Recovering the Radicals: Women Writers, Reform, and Nationalist Modes of Revolutionary Discourse
Date of Award
Dissertation - Restricted
Doctor of Philosophy (PhD)
Long Hoeveler, Diane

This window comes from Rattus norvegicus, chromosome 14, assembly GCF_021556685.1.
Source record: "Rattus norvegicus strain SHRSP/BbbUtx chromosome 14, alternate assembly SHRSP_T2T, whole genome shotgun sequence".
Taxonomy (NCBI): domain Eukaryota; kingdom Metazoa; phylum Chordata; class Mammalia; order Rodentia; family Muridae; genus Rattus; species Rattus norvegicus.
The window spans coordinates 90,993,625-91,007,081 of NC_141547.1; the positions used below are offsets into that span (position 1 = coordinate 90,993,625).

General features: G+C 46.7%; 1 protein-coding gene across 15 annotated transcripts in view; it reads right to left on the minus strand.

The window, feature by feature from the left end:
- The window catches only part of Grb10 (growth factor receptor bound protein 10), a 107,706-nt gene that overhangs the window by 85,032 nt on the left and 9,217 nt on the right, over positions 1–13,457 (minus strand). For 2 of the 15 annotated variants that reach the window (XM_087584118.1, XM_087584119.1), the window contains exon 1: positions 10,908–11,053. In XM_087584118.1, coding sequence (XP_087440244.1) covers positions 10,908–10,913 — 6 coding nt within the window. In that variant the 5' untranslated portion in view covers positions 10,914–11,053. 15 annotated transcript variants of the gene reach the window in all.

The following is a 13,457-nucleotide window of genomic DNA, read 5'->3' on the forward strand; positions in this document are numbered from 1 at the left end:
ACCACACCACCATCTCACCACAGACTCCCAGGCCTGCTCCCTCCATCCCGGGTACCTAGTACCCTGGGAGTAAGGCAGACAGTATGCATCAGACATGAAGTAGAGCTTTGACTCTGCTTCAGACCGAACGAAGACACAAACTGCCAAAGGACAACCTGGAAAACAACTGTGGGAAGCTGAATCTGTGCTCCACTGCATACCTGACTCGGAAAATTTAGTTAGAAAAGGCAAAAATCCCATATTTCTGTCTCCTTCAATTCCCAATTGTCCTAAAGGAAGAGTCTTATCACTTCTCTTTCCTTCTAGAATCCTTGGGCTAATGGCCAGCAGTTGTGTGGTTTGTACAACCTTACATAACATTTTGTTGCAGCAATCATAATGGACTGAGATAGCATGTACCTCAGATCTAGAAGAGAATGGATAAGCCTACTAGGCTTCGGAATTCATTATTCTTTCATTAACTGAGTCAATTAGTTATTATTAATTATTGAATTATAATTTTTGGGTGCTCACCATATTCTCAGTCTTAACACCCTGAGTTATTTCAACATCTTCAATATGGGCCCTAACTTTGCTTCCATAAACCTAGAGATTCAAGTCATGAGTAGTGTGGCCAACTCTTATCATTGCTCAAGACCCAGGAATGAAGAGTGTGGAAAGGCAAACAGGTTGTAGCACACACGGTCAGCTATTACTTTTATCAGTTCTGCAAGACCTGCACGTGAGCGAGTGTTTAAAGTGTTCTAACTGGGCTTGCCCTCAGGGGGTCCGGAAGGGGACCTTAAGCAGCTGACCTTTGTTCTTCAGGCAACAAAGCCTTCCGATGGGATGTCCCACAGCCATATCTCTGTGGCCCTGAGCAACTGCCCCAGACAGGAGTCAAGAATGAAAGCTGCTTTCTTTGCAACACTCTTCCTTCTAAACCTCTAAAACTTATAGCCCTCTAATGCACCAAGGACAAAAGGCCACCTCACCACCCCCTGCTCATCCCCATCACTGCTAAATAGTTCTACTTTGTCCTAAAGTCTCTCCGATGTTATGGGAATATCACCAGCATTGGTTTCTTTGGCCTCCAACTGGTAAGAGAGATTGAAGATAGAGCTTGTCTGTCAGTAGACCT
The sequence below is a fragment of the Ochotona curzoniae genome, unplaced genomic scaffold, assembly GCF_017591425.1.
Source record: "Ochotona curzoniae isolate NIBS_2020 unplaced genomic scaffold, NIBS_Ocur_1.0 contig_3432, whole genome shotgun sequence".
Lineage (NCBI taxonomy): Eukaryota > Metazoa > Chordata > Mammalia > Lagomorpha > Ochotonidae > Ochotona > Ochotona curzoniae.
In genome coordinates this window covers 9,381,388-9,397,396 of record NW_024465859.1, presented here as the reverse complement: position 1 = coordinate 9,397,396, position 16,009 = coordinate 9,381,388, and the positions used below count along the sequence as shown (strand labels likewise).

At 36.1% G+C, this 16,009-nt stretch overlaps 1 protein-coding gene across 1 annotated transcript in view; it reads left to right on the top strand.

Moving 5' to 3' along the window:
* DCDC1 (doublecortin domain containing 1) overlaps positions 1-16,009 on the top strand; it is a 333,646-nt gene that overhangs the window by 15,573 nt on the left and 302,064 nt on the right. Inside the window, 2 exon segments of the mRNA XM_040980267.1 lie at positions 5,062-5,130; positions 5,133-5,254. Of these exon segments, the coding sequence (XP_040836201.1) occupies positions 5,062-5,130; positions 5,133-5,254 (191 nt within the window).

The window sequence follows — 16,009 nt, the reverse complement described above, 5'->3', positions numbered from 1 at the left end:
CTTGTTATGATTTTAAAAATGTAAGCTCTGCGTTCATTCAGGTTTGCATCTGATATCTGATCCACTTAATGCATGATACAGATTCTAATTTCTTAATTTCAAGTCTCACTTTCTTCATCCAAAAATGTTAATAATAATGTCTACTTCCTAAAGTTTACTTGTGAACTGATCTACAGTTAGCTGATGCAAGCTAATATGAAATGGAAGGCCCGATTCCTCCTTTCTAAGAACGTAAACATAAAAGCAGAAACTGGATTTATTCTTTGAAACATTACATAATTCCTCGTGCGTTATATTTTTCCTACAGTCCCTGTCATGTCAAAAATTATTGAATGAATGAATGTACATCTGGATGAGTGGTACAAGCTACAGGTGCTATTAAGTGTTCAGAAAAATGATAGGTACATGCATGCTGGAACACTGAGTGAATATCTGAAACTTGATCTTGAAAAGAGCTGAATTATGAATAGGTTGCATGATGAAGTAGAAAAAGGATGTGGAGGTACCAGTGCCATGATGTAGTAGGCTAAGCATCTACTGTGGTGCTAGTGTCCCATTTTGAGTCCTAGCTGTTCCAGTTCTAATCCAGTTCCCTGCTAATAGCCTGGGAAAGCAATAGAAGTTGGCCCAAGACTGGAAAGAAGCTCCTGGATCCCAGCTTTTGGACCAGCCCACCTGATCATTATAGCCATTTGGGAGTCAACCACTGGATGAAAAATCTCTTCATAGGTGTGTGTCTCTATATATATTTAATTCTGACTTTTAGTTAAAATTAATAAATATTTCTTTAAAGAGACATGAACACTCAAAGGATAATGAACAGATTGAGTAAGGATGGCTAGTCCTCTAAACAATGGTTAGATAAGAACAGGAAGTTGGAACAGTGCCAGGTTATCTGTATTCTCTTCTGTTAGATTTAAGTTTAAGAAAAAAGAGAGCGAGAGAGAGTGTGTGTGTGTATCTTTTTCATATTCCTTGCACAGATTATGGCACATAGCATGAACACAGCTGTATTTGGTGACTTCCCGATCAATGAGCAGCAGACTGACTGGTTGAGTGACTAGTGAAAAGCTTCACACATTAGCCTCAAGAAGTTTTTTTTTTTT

This dissertation is the culmination of long hours of sometimes futile research, enlightening conversations with faculty members and colleagues, and the all-important but often overlooked identification of those points of intersection where scholarly interest meets viable and valid topics. My desire to know more about the political history of early modem England was first nourished by Dr. John Curran in engaging class discussions and their continuance during his office hours while other students were clamoring for an audience. This interest was merged with the primary focus of this study through my introduction to the women writers of the eighteenth century by Dr. Diane Hoeveler in the summer of 2002 in a course entitled "Sensibility and its Discontents." As its title would indicate, the focus of the course was on variations and divergences within critically established traditions, and the textual betrayal of all-encompassing unifiers. After a number of conversations with Dr. Hoeveler on critical approaches to representative texts, I produced a paper on Amelia Opie's Adeline Mowbray, which kindled a greater interest in the political potential of these novels often dismissed by contemporaries as pulp. While very little of that paper was adapted for the current project, it began the process and perhaps serves as a testament to the organic and ever-changing nature of the dissertation....